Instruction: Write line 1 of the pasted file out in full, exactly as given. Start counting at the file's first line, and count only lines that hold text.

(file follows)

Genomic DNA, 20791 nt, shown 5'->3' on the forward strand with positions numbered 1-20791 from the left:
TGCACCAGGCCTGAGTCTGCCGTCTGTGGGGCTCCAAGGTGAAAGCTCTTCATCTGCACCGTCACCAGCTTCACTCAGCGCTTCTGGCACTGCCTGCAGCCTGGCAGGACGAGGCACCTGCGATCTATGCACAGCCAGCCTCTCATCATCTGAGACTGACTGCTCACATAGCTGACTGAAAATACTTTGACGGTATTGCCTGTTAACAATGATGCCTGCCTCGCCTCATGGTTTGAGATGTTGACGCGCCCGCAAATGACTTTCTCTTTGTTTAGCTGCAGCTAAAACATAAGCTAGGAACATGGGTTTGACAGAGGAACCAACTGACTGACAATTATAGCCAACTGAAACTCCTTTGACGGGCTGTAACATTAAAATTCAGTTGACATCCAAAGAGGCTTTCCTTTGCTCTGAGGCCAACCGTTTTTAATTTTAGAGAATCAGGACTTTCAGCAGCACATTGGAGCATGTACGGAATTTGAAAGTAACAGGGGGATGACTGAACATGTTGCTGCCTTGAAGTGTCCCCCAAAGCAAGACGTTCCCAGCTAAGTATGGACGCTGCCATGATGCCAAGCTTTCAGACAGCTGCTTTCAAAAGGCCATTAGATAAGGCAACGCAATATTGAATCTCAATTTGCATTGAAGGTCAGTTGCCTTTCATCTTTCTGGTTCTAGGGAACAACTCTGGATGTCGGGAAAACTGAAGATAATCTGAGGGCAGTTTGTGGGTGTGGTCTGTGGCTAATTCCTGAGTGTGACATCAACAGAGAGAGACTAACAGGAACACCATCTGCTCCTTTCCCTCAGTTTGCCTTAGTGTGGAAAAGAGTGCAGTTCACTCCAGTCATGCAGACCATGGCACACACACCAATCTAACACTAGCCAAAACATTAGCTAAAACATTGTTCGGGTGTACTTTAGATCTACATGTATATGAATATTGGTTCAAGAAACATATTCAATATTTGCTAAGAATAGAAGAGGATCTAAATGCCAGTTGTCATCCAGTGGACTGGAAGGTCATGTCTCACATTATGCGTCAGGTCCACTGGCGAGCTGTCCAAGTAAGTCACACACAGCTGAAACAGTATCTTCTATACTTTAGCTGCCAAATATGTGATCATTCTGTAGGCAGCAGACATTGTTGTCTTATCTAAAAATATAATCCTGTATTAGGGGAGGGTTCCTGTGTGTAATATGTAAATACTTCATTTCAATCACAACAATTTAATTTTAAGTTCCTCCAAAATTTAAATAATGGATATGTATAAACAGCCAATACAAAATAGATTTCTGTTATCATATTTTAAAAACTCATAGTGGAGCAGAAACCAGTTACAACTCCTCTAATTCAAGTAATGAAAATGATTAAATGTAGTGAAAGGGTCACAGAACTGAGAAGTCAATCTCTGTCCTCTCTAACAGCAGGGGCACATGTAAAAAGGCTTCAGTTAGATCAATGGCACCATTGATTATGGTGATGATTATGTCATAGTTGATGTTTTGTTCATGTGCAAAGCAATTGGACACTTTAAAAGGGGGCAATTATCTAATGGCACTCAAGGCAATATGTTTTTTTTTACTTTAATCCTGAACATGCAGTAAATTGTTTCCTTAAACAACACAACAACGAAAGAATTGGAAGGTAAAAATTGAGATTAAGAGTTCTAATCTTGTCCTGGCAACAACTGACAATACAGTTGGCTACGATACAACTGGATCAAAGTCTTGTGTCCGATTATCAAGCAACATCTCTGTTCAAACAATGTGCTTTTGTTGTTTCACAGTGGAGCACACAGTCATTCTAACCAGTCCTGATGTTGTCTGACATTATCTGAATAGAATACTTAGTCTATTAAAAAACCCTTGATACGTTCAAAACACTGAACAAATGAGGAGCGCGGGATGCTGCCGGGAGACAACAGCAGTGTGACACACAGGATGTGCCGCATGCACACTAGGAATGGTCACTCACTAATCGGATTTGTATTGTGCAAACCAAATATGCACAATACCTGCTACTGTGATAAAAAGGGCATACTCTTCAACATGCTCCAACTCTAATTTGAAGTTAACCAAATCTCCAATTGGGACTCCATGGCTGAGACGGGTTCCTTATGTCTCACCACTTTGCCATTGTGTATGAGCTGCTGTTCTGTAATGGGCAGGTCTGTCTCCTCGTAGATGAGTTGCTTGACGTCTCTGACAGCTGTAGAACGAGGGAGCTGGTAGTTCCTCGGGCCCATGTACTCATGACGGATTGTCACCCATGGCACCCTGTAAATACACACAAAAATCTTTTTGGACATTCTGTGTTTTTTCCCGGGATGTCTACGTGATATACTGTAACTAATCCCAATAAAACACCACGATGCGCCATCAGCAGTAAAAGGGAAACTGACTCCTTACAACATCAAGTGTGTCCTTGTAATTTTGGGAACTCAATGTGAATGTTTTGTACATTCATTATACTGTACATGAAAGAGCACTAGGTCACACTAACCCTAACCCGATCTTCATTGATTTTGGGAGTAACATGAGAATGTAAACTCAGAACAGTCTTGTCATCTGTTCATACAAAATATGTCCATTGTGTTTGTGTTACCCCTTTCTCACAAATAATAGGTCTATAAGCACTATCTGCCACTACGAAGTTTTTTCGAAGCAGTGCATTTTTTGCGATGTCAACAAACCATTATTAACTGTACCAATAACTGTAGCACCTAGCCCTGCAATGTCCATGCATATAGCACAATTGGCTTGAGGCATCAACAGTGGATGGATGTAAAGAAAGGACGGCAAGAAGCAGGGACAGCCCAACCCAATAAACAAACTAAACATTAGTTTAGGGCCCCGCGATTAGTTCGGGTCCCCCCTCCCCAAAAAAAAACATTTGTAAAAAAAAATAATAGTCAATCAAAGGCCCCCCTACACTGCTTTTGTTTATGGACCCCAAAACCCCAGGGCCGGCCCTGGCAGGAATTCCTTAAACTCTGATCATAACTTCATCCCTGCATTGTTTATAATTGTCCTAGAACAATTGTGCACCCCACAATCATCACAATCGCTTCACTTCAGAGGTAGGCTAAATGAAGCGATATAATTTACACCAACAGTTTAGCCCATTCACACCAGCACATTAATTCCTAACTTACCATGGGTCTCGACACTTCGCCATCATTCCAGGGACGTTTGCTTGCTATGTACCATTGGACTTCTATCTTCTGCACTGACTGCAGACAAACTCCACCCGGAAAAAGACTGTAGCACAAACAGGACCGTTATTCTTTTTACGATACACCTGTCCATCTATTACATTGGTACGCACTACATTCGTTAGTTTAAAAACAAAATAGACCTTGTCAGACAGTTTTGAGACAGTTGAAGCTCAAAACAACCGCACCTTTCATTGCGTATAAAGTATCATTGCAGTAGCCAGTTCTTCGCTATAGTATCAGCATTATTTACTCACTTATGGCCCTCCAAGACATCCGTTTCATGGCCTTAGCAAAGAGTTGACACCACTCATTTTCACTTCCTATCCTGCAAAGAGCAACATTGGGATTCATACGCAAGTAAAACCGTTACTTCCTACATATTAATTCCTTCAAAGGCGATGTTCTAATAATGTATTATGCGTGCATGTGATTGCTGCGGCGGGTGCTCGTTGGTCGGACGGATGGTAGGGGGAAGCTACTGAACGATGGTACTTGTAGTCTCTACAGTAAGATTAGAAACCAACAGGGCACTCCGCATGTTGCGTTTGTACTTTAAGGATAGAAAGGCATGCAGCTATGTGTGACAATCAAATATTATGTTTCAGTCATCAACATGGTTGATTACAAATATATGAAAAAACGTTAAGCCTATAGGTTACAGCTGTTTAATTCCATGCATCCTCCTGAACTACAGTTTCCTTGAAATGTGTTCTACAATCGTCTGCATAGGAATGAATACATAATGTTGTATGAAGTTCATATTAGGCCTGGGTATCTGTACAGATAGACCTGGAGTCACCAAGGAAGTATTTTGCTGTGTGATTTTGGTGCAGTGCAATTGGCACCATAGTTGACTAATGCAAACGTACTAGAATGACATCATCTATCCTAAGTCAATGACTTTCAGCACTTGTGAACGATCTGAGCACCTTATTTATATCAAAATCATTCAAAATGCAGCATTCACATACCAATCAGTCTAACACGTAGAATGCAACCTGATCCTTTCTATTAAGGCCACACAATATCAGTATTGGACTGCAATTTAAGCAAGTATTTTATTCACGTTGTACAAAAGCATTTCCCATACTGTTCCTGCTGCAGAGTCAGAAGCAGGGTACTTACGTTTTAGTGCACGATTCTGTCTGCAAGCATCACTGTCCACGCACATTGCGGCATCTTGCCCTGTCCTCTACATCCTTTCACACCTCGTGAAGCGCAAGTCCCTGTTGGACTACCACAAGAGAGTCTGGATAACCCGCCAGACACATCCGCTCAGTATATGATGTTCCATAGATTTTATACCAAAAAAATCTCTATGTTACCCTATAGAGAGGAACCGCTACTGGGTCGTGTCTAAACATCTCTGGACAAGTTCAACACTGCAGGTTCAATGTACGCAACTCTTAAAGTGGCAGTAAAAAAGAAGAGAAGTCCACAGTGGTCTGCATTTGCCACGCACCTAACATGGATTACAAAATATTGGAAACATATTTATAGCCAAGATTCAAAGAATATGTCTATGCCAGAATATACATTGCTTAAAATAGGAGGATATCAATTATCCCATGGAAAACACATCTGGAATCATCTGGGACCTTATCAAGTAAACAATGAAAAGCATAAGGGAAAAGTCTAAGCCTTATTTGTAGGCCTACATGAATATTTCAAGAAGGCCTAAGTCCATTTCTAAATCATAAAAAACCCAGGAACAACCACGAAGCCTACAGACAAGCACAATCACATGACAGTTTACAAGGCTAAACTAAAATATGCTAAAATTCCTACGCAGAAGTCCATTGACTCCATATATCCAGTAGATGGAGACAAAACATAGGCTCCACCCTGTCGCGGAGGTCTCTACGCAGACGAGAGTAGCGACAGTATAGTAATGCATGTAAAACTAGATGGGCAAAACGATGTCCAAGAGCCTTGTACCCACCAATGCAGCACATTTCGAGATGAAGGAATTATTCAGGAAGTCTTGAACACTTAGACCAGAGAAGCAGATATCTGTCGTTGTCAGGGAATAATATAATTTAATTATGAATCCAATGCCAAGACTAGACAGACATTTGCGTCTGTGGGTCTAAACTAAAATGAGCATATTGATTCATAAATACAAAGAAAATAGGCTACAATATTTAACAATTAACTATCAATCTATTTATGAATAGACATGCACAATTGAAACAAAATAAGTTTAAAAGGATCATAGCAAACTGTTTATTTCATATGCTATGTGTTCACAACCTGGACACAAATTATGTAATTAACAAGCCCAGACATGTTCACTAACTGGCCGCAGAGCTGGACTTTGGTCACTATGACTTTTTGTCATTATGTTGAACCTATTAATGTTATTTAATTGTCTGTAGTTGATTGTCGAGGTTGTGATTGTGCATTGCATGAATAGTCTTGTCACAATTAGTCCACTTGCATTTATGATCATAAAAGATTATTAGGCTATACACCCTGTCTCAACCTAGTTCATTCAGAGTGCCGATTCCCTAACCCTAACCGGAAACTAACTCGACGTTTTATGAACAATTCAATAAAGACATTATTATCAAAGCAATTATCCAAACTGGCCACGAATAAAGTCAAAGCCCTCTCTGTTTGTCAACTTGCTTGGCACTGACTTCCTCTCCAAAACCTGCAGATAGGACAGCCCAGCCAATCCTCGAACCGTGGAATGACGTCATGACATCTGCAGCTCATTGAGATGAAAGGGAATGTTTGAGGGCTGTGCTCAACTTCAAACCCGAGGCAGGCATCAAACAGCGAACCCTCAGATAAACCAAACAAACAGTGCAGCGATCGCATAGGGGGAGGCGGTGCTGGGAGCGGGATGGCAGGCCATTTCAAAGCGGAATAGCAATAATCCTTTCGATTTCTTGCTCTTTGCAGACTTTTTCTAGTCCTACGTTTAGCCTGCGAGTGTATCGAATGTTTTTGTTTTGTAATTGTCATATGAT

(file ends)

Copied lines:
Genomic DNA, 20791 nt, shown 5'->3' on the forward strand with positions numbered 1-20791 from the left: